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A healthcare communications training company offers a telehealth version of its “Breaking Bad News Program,” in which actors simulate real-life scenarios and physicians and nurses are coached to communicate compassionately and effectively when delivering bad news to patients over a video connection. The Orsini Way company was founded by neonatologist Anthony Orsini, DO.


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Weekender 12/4/20

December 4, 2020 Weekender 2 Comments

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Weekly News Recap

  • Healthcare process automation vendor Olive acquires prior authorization platform provider Verata Health.
  • McKesson launches Ontada, an oncology technology and data business.
  • Imprivata acquires FairWarning.
  • The former GM of Uber Health launches home care provider MedArrive.
  • ONC, HL7, and other groups launch Project US@, which hopes to publish a healthcare standard for representing patient addresses.
  • Salesforce acquires Slack for $28 billion.
  • HealthStream acquires Change Healthcare’s capacity management business, including its Ansos staff scheduling system, for $67.5 million.
  • A Stat review finds that health systems are using AI to create patient COVID-19 risk scores despite a lack of evidence of real-world correlation or assurance that the training of those systems was adequately broad.
  • University of Vermont Health Network restores full access to Epic after nearly a month of malware-caused downtime.
  • Informatics pioneer Reed Gardner, PhD dies.

Best Reader Comments

I’m reluctant to be too critical of such pronouncements because they come from a desire to improve service delivery. The energy and enthusiasm this displays is worth protecting. But honestly, if there’s one thing we do know: All too often, healthcare does NOT “have to” deliver a great customer service experience. If it did, then we’d see that achieved routinely. The fact that we talk about a need is telling. (Brian Too)

Re: Olive. Not seeing it, what am I missing? They seem to have found a nice niche, but they are not what I would call revolutionary, and I don’t think their execution is anything to write home about. $1.5B valuation? Seems like this is a case of Silicon Valley easy money mania meets healthcare. (WestCoastCFO)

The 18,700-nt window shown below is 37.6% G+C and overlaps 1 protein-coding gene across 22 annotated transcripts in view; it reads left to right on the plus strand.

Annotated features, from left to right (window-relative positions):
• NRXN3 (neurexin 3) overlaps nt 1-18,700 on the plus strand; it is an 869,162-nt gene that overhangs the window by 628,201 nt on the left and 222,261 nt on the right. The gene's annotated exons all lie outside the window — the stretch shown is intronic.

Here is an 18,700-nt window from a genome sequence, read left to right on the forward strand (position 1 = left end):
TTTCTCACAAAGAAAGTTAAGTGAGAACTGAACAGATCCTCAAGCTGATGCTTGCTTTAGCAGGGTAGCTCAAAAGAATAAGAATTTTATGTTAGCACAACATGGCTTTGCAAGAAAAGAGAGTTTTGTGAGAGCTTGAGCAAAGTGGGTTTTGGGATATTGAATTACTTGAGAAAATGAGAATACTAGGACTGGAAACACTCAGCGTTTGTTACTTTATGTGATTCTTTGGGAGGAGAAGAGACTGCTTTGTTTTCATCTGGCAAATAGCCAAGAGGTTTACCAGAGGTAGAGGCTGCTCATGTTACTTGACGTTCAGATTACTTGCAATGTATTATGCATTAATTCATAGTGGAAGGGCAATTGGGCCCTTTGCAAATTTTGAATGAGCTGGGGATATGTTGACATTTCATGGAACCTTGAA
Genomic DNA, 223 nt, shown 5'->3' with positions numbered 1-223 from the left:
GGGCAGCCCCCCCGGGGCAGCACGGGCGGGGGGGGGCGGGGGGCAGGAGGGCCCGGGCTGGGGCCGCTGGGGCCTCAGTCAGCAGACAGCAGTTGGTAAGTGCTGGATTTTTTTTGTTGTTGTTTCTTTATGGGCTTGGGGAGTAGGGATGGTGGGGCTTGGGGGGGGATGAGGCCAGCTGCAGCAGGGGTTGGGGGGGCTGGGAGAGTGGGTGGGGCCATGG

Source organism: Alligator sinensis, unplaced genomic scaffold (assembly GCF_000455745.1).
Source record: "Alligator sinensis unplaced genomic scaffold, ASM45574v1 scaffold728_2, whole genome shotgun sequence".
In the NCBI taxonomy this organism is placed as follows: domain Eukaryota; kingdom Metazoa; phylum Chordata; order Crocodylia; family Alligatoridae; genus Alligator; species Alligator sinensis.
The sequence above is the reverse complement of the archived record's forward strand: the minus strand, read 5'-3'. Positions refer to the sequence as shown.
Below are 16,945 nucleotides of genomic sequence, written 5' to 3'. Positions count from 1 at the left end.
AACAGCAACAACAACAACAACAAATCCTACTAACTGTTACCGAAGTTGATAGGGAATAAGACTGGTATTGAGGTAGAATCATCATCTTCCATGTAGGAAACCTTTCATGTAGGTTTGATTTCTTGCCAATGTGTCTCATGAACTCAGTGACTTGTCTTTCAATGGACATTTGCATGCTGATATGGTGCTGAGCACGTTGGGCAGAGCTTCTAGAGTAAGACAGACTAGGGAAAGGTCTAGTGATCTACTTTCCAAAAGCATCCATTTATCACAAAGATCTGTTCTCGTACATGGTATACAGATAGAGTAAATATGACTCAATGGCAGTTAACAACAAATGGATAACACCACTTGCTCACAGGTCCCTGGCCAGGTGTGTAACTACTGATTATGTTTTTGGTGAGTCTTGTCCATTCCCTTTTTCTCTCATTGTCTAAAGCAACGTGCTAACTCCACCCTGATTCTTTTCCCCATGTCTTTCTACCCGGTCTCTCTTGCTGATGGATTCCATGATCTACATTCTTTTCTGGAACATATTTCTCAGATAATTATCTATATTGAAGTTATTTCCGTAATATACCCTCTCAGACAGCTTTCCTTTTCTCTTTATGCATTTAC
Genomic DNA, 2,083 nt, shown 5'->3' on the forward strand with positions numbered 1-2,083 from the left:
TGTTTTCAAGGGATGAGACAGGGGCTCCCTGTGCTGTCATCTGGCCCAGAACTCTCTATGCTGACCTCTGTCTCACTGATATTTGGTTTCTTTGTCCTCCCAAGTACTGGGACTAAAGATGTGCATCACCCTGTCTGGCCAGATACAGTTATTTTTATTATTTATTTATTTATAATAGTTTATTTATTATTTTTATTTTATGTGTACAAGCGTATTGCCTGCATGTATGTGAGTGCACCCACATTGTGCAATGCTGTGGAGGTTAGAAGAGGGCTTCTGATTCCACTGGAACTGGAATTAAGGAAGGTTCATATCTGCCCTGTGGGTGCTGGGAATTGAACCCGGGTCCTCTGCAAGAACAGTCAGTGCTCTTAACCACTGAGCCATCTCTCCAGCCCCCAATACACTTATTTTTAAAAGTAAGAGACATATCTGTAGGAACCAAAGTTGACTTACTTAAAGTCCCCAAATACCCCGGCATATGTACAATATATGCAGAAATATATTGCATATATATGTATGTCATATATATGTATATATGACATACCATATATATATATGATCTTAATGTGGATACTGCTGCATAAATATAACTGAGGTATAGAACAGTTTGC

In spite of AMA lobbying, regulatory changes in the early 2000s allowed pharmacists to give flu shots. Costs fell, accessibility went up, public health improved, and doctors wallets weren’t quite as fat as they could be. Maybe half of flu shots still occur when people happen to be in the doctor’s office for another reason, but for the most part the doctor “establishment” has been cut out of making money on flu shots. Telemedicine cuts out your local doctor from making money on all those non-procedural, episodic office visits. Brian Too is right that your local doc is not going to do telemedicine unless it is convenient for her and the billable rates make sense. (IANAL)

Like most other people in this country, my health insurance is offered by my employer, who provides three plans for me to choose from. For the most affordable of these, if someone in my family develops some sort of serious condition, our PCP will have to be the gatekeeper before getting a referral to a specialist (likely first, one within the same organization, and MAYBE a second opinion from another group with providers known to be strong in that specialty). There’s a lot of talk about the “consumerism” of healthcare, but the idea that most people have the financial resources to just pick up and go to whatever provider of whatever service they like is blatantly false, in my opinion. (Employee)


Watercooler Talk Tidbits

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Readers funded the Donors Choose teacher grant request of Ms. M in Florida, who asked for two Chromebooks for her second grade class. She reports, “The minute we arrive in our classrooms, the children are directed to the computers to finish their IReady minutes. IReady is a math/reading program that when used properly has a huge correlation to the SAT and FSA exams the students take at the end of the year. I always find it amazing how they cannot wait to get on and never complain about getting it done. This is because the program is child friendly and offers rewards, games, and other incentives to increase student performance.”

In England, town councils are hiring an analytics software company to study the personal finances, school absences, and living arrangements of residents to identify those at risk for COVID-19. Privacy experts worry that the information could be used to predict which residents are likely to break isolation rules, also noting that the system can analyze issues such as unfaithful and unsafe sex, emotional health, dangerous pets, anger management issues, and financial struggles.

Geisinger produces a 30-minute documentary called “Five Days in May – Inside the Fight Against COVID-19.”

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Cleveland Clinic and other businesses will provide affordable Internet service to residents of the Fairfax neighborhood of Cleveland, which is America’s worst-connected large city. The EmpowerCLE wireless internet service provider has installed equipment on the roofs of two main buildings of Cleveland Clinic’s campus to boost coverage.